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Old 04-16-15, 09:19 PM
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Originally Posted by TrojanHorse View Post
I'm forgetting their names but there are at least two people who build bikes with long cranks recently. I'm pretty sure BigFred did and I forget the other gentleman's name (he had a custom Gunnar built to accomodate large cranks)

Don't forget to take into account the bottom bracket height - custom bikes designed for longer cranks generally raise the BB a little higher. I also think SRAM makes an Apex crank in 180 if you just want to try out a less expensive version to see if you like the longer length.
+1. Go and do some searching of @bigfred 's threads. He did a really good and thorough writeup about a new bike he was building with longer 195-200mm cranks and the subsequent adjustment to their length.

I'm 6'5" and ride 180s. I ride 175s on my track bike, and seeing as how that's my primary cycling love, my next bike will have 175 cranks to keep them similar. The is real leverage/gearing difference in using the 180s. If I wasn't so keen on track stuff, I'd be happy to look at 200mm-ish cranks, but they're just too different from my track bike.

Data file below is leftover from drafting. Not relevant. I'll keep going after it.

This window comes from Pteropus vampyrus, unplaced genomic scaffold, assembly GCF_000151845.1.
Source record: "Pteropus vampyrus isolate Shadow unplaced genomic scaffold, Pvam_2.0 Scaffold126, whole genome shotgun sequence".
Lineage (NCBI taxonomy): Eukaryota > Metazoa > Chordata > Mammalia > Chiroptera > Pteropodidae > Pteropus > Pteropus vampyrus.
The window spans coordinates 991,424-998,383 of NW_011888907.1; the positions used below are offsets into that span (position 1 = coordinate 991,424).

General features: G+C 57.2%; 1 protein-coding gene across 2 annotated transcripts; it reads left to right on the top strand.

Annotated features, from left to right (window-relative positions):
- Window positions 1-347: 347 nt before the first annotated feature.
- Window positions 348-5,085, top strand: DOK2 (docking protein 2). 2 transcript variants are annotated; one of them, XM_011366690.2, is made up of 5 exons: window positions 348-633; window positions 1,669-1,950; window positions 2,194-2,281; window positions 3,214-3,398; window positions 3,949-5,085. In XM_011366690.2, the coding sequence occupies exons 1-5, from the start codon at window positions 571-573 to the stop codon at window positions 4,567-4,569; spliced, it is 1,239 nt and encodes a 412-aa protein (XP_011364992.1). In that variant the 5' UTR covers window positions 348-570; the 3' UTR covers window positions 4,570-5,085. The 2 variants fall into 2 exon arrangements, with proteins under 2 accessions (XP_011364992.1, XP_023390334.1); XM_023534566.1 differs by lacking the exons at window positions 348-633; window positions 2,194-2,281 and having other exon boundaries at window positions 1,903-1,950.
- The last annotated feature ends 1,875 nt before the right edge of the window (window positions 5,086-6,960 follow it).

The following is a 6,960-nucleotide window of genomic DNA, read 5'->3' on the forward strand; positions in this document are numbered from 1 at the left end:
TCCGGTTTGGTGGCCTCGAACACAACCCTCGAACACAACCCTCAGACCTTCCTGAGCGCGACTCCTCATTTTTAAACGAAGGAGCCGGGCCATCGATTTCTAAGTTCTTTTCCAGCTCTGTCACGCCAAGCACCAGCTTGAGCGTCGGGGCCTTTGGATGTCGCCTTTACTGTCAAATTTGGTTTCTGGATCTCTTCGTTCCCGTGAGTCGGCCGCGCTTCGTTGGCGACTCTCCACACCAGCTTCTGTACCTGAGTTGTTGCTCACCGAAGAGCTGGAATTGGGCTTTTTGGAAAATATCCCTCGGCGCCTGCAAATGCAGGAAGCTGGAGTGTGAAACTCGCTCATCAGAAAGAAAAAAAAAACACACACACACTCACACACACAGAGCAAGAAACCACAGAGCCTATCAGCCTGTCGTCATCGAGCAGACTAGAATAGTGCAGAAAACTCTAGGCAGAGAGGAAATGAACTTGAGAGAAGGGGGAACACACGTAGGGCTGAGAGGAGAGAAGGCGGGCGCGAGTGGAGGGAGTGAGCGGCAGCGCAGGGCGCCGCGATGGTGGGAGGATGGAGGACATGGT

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Old 04-17-15, 01:08 AM
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My e-mail inbox has informed me that @TrohajHorse and Brawlo are attempting to draw me out of a recent Bikeforums hiatus.

I first adopted 180mm cranks over 25 years ago. I'd been curious about Zinn's proposal for longer cranks for a long time. And, finally, after finding a reasonably priced frame, tried them (@200mm).

They require adaptation. The jump from 180 to 200 requires your foot come 40mm higher at Top Dead Center. I had heard of people taking weeks and months of concerted drills to reach a degree of comfort with the change. I can confirm it took me a few weeks to feel as though I could use them effectively and months before I started to actually feel comfortable with them.